Money Meets Medicine Podcast

MMM 77: Should Physicians Save for Retirement or Help Their Family?

Do you have parents who expect you to take care of them financially? Or have you ever  thought about paying for your kids’ college? Maybe you have a brother or sister who has asked you to help them out.

Larry Keller

This all begs the same question, should physicians save for retirement or help their family? 


Life Is Complicated

Sometimes it might seem like people think you don’t invest because you are living in the now, but we know that is not usually the case. 

Instead, you are trying to make real-life, tough decisions like should you save for your kids’ college or your own retirement? What if you need to help out your aging parents? How do you still make the best financial decisions for now and your future?

Let’s talk through a few different scenarios that can come up and put you in the tough position of choosing between helping your family or saving for your future retirement.


Kids’ College vs. Saving For Retirement

The first question I want you to ask yourself is should I be saving for my kids’ college or my retirement? This is a very interesting conversation because some feel strongly that parents should pay and some feel strongly that children should learn how to make it work. 

First, you can’t finance your retirement, but you can finance your kids’ college. That’s one key thought to strongly consider when looking at this trade off. 

Second, if you asked your children the question, “Would you rather me pay for your college or would you rather pay for my healthcare and lodging in my elderly years?” They will undoubtedly say college. 

Now, this is not to say that you can’t help your kids understand how they can pay for college and pay off any debt quickly. But really think about this trade off. 

Side note, it is also important to think about if a 529 Plan is really the best way to save if you do choose to save for your kids’ college education. 


Helping Parents Out Financially

This is a tricky discussion here because it is a very sensitive one. For some people there is a cultural expectation that children take care of their parents financially when they are older. And therefore the parents have generally not planned for retirement because the norm is they will be taken care of.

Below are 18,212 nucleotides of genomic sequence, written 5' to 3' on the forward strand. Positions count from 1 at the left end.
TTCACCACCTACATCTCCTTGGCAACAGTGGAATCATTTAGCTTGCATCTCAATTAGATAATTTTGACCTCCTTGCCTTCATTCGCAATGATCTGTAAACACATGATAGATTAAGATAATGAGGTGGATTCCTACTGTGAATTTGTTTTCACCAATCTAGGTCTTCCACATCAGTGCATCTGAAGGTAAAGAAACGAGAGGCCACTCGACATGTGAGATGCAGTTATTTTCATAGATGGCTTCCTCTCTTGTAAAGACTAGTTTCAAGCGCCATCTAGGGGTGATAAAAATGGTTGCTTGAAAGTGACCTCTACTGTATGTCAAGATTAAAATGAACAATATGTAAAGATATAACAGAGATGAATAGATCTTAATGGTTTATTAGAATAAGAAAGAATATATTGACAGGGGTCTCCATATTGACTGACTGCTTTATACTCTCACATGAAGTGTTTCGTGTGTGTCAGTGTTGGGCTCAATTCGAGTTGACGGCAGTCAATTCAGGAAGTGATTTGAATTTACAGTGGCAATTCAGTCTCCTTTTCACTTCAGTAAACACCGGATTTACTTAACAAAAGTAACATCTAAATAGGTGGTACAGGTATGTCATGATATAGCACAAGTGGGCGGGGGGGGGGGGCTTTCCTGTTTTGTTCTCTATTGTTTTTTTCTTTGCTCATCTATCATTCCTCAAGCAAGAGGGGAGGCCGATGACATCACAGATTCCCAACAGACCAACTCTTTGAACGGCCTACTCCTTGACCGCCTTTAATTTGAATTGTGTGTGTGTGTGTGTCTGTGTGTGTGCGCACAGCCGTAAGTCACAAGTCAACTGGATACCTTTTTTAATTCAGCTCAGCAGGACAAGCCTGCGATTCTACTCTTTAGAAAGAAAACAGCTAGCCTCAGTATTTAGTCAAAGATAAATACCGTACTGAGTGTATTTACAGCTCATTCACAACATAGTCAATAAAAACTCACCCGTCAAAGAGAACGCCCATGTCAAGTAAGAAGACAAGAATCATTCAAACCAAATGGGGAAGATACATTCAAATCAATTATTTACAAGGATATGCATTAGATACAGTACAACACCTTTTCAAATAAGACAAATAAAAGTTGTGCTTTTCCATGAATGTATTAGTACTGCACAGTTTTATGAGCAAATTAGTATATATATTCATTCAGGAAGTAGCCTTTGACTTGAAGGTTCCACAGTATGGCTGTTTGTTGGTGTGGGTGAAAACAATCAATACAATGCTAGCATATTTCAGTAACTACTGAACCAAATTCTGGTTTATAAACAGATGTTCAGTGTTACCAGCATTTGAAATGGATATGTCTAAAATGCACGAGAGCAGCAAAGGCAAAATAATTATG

For example, I have talked to people before whose parents were making really good money, but saved absolutely nothing for retirement. Why? Because he knew that it was his child’s responsibility to take care of him in his older age. So, if this is a cultural decision in your family, we are not going to question that. 

However, for others this cultural expectation does not exist or they do not plan to keep it. In this case it really comes down to how involved your parents want you to be in their finances. This is a discussion you need to have early so you both can have common goals and an understanding of what responsibility each person (parent and child) have. Will you have a shared bank account or not? Who is expected to cover what? These are questions that you want to answer early on. 


Providing Financial Aid To Other Family Members

So what if there are other members of the family who need financial aid? Maybe your sister, brother, a close cousin or aunt and uncle. What then?

First I want to caveat this one, it has been my experience with my family that money can ruin really good relationships. I am not saying don’t help them out, but I do have some recommendations if it is at all possible for you to help someone out.

Here are my top two things:

(1) Give the money as a gift with no expectation of getting it back 

(2) If you can not give it as a gift, then be VERY clear on how and when you expect the money back. Review what happens if they don’t pay (I’d write it down and make sure both people really understand it). This isn’t because of lack of trust, it is for clarity so that people’s feelings don’t get hurt when it doesn’t go the way that you plan. Because it rarely goes as planned. 


Communication Is Key

These financial decisions are never cut and dry. However, it is really important to be thinking about and planning for these different scenarios that may come up in life. Communication and planning is key. If you haven’t talked to your parents or children about what retirement and paying for college will look like, have those conversations now. The earlier the better.  

And be sure to include your spouse in every conversation and decision too. If your spouse doesn’t care about money then we have some tips in a previous podcast episode for you on that here, but still have the conversations. 

Learning how to balance your responsibilities to your family financially, making decisions on what that looks like, and finding opportunities to help your family financially while meeting your goals all starts with talking about it. It is so important to have clarity on the situation with everyone involved when making decisions to support your family or not.


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